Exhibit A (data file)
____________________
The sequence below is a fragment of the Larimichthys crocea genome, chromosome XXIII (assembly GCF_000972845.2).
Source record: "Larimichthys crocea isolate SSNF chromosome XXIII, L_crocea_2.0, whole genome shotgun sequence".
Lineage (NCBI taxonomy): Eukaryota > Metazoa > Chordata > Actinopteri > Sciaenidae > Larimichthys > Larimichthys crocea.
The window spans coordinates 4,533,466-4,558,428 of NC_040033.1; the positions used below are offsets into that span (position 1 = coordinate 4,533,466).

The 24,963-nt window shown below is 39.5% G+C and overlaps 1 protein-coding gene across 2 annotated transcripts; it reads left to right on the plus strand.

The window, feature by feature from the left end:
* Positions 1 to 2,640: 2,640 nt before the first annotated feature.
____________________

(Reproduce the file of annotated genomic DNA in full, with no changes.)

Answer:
The sequence below is a fragment of the Larimichthys crocea genome, chromosome XXIII (assembly GCF_000972845.2).
Source record: "Larimichthys crocea isolate SSNF chromosome XXIII, L_crocea_2.0, whole genome shotgun sequence".
Lineage (NCBI taxonomy): Eukaryota > Metazoa > Chordata > Actinopteri > Sciaenidae > Larimichthys > Larimichthys crocea.
The window spans coordinates 4,533,466-4,558,428 of NC_040033.1; the positions used below are offsets into that span (position 1 = coordinate 4,533,466).

The 24,963-nt window shown below is 39.5% G+C and overlaps 1 protein-coding gene across 2 annotated transcripts; it reads left to right on the plus strand.

The window, feature by feature from the left end:
* Positions 1 to 2,640: 2,640 nt before the first annotated feature.